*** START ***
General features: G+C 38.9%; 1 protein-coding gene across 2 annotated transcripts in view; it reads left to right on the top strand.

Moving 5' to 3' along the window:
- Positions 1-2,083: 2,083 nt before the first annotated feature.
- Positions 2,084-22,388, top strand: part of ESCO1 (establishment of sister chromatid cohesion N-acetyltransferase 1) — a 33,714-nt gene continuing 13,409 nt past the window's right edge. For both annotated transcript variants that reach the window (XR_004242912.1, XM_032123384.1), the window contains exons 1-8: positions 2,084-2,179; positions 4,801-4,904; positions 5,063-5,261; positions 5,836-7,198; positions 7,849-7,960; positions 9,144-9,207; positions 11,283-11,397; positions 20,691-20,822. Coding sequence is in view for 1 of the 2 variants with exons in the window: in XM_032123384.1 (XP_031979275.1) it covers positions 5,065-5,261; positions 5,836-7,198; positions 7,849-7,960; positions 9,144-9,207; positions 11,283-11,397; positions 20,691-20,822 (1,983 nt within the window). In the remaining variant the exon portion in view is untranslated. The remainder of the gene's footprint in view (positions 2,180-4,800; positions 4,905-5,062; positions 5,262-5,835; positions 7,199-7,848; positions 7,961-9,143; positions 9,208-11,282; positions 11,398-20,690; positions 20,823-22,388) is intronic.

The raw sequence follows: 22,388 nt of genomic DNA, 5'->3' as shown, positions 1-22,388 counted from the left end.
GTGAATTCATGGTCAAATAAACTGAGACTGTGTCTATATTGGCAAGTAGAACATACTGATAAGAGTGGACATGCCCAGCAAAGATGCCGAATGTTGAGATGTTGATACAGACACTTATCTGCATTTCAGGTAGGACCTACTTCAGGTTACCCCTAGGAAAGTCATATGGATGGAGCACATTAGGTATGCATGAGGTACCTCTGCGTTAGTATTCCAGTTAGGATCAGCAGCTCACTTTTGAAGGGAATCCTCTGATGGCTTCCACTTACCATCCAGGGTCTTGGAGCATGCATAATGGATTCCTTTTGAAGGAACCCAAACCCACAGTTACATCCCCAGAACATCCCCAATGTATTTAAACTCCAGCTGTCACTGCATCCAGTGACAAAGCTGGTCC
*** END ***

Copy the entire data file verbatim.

General features: G+C 38.9%; 1 protein-coding gene across 2 annotated transcripts in view; it reads left to right on the top strand.

Moving 5' to 3' along the window:
- Positions 1-2,083: 2,083 nt before the first annotated feature.
- Positions 2,084-22,388, top strand: part of ESCO1 (establishment of sister chromatid cohesion N-acetyltransferase 1) — a 33,714-nt gene continuing 13,409 nt past the window's right edge. For both annotated transcript variants that reach the window (XR_004242912.1, XM_032123384.1), the window contains exons 1-8: positions 2,084-2,179; positions 4,801-4,904; positions 5,063-5,261; positions 5,836-7,198; positions 7,849-7,960; positions 9,144-9,207; positions 11,283-11,397; positions 20,691-20,822. Coding sequence is in view for 1 of the 2 variants with exons in the window: in XM_032123384.1 (XP_031979275.1) it covers positions 5,065-5,261; positions 5,836-7,198; positions 7,849-7,960; positions 9,144-9,207; positions 11,283-11,397; positions 20,691-20,822 (1,983 nt within the window). In the remaining variant the exon portion in view is untranslated. The remainder of the gene's footprint in view (positions 2,180-4,800; positions 4,905-5,062; positions 5,262-5,835; positions 7,199-7,848; positions 7,961-9,143; positions 9,208-11,282; positions 11,398-20,690; positions 20,823-22,388) is intronic.

The raw sequence follows: 22,388 nt of genomic DNA, 5'->3' as shown, positions 1-22,388 counted from the left end.
GTGAATTCATGGTCAAATAAACTGAGACTGTGTCTATATTGGCAAGTAGAACATACTGATAAGAGTGGACATGCCCAGCAAAGATGCCGAATGTTGAGATGTTGATACAGACACTTATCTGCATTTCAGGTAGGACCTACTTCAGGTTACCCCTAGGAAAGTCATATGGATGGAGCACATTAGGTATGCATGAGGTACCTCTGCGTTAGTATTCCAGTTAGGATCAGCAGCTCACTTTTGAAGGGAATCCTCTGATGGCTTCCACTTACCATCCAGGGTCTTGGAGCATGCATAATGGATTCCTTTTGAAGGAACCCAAACCCACAGTTACATCCCCAGAACATCCCCAATGTATTTAAACTCCAGCTGTCACTGCATCCAGTGACAAAGCTGGTCC